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I have 2 input variables:

  • a vector of p-values (p) with N elements (unsorted)
  • and N x M matrix with p-values obtained by random permutations (pr) with M iterations. N is quite large, 10K to 100K or more. M let's say 100.

I'm estimating the False Discovery Rate (FDR) for each element of p representing how many p-values from random permutations will pass if the current p-value (from p) will be the threshold.

I wrote the function with ARRAYFUN, but it takes lot of time for large N (2 min for N=20K), comparable to for-loop.

function pfdr = fdr_from_random_permutations(p, pr)
%# ... skipping arguments checks
pfdr = arrayfun( @(x) mean(sum(pr<=x))./sum(p<=x), p);

Any ideas how to make it faster?

Comments about statistical issues here are also welcome.

The test data can be generated as p = rand(N,1); pr = rand(N,M);.

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3 Answers 3

up vote 5 down vote accepted
+100

Well, the trick was indeed sorting the vectors. I give credit to @EgonGeerardyn for that. Also, there is no need to use mean. You can just divide everything afterwards by M. When p is sorted, finding the amount of values that are less than current x, is just a running index. pr is a more interesting case - I used a running index called place to discover how many elements are less than x.

Edit(2): Here is the fastest version I come up with:

 function Speedup2()
    N = 10000/4 ;
    M = 100/4 ;
    p = rand(N,1); pr = rand(N,M);

    tic
    pfdr = arrayfun( @(x) mean(sum(pr<=x))./sum(p<=x), p);
    toc

    tic
    out = zeros(numel(p),1);
    [p,sortIndex] = sort(p);
    pr = sort(pr(:));
    pr(end+1) = Inf;
    place = 1;
    N =  numel(pr);
    for i=1:numel(p)
        x = p(i);
        while pr(place)<=x
            place = place+1;
        end
        exp1a = place-1;
        exp2 = i;
        out(i) = exp1a/exp2;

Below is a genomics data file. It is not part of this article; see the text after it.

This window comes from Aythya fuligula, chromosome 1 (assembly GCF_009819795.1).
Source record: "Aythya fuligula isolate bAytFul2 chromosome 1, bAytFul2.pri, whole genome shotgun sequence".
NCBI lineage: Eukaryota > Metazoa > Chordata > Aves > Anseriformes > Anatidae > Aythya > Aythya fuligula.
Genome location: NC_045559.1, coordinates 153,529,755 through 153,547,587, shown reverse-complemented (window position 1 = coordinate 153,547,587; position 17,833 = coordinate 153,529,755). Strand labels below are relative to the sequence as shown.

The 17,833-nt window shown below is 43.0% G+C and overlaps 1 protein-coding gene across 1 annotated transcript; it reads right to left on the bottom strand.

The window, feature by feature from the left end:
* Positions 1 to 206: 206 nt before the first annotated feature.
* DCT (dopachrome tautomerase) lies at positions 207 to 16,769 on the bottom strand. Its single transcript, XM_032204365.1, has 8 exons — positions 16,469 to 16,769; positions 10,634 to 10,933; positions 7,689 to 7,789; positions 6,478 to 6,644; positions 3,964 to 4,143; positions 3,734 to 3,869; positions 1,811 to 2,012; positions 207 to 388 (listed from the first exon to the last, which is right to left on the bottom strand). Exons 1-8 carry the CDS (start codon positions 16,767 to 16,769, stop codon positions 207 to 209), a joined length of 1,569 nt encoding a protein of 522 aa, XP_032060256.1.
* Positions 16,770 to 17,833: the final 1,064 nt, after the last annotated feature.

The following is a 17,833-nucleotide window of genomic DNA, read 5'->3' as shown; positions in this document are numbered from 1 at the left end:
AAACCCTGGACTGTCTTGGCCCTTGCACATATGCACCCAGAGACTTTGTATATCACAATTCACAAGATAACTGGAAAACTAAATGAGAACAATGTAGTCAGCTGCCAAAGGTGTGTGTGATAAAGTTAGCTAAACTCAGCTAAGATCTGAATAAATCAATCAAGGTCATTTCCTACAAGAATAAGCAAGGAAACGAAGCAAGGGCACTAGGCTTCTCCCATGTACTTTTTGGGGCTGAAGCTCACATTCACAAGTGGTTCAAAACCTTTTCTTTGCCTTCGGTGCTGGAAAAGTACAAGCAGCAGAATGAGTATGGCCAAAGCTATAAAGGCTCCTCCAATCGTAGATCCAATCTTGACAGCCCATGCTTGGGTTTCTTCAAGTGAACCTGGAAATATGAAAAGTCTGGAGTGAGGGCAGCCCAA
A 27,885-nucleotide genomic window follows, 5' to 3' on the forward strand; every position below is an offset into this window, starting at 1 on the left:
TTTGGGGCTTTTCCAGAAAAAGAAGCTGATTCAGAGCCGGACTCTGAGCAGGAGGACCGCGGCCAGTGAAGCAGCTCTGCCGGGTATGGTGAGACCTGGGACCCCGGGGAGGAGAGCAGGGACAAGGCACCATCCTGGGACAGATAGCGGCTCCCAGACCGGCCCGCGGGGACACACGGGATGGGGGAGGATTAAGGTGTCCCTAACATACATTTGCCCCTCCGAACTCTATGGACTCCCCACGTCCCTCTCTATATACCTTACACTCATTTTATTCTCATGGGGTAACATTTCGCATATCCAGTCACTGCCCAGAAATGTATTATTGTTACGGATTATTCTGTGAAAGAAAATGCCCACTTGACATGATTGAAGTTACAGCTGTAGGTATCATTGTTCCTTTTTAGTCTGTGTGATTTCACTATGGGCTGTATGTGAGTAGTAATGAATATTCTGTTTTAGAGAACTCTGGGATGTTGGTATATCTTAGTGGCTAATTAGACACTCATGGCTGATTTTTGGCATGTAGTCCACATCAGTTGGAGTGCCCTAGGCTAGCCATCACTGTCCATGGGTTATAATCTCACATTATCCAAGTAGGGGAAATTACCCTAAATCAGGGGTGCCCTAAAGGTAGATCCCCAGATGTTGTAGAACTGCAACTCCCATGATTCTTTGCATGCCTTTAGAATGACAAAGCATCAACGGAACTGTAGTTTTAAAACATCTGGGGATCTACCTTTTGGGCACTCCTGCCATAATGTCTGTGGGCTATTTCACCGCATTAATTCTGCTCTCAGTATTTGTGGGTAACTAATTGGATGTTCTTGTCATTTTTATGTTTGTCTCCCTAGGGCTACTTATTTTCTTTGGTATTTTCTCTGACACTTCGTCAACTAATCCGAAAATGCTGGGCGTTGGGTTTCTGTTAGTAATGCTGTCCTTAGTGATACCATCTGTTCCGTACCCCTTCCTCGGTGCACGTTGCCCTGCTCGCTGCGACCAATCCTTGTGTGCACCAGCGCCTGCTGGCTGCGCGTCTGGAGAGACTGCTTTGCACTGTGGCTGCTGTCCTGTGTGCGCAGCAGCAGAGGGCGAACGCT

end
    out(sortIndex) = out/ M;
    toc
    disp(max(abs(pfdr-out)));

end

And the benchmark results for N = 10000/4 ; M = 100/4 :

Elapsed time is 0.898689 seconds.
Elapsed time is 0.007697 seconds.
2.220446049250313e-016

and for N = 10000 ; M = 100 ;

Elapsed time is 39.730695 seconds.
Elapsed time is 0.088870 seconds.
2.220446049250313e-016

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1  
Sorry for being away pressured by a deadline. Your code is great and the fastest among all suggested. The best trick is pr(:). Not doing it gave me a headache. And dividing to M at the end, of course. Very nice. This is actually second example here when I found that loops can be faster than vectorized code. I'm going to accept your answer with the award. Спасибо огромное!!! –  yuk Feb 1 '12 at 21:39
    
@yuk, the last part of your comment was quite unexpected :). About the bounty - a pleasant surprise indeed, I was sure that you would select Egons answer. –  Andrey Feb 1 '12 at 23:20
    
After more tests I found a bug in your code. It appears it's possible that largest value of pr is smaller then largest value of p. Then in while pr(place)<=x place becomes end+1 and the statement returns index out of bound error. I added sz = N*M; before for-loop then while place <= sz && pr(place) <= x. The code becomes a little slower but still the fastest comparing to others. Any better solution? Please update the answer for further readers. Thanks. –  yuk Feb 2 '12 at 17:09
    
@yuk, thanks for pointing that out. I fixed it like you suggested. I will think about something better. Maybe adding a dummy to the end of pr –  Andrey Feb 2 '12 at 18:11
    
Very nice. Thanks! –  yuk Feb 2 '12 at 19:34

First of all, tr to analyze this using the profiler. Profiling should ALWAYS be the first step when trying to improve performance. We can all guess at what is causing your performance drop, but the only way to be sure and focus on the right part is to inspect the profiler report.

I didn't run the profiler on your code, as I don't want to generate test data to do so; but I have some ideas about what work is being carried out in vain. In your function mean(sum(pr<=x))./sum(p<=x), you are repeatedly summing over p<=x. All in all, one call includes N comparisons and N-1 summations. So for both, you have behavior that is quadratic in N when all N values of p are calculated.

If you step through a sorted version of p, you need less calculations and comparisons, as you can keep track of a running sum (i.e. behavior that is linear in N). I guess a similar method could be applied to the other part of the calculation.

edit: The implementation of my idea as expressed above:

function pfdr = fdr(p,pr)
[N, M] = size(pr);
[p,   idxP] = sort(p);
[pr] = sort(pr(:));

pfdr = NaN(N,1);

parfor iP = 1:N
    x = p(iP);
    m = sum(pr<=x)/M;
    pfdr(iP) = m/iP;
end

pfdr(idxP) = pfdr;

If you have access to the parallel computing toolbox, the parfor loop will allow you to gain some performance. I used two basic ideas: mean(sum(pr<=x)) is actually equal to sum(pr(:)<=x)/M. On the other hand, since p is sorted, this allows you to just take the index as the number of elements (in the assumption that every element is unique, otherwise you'll have to work with unique to do the full rigorous analysis).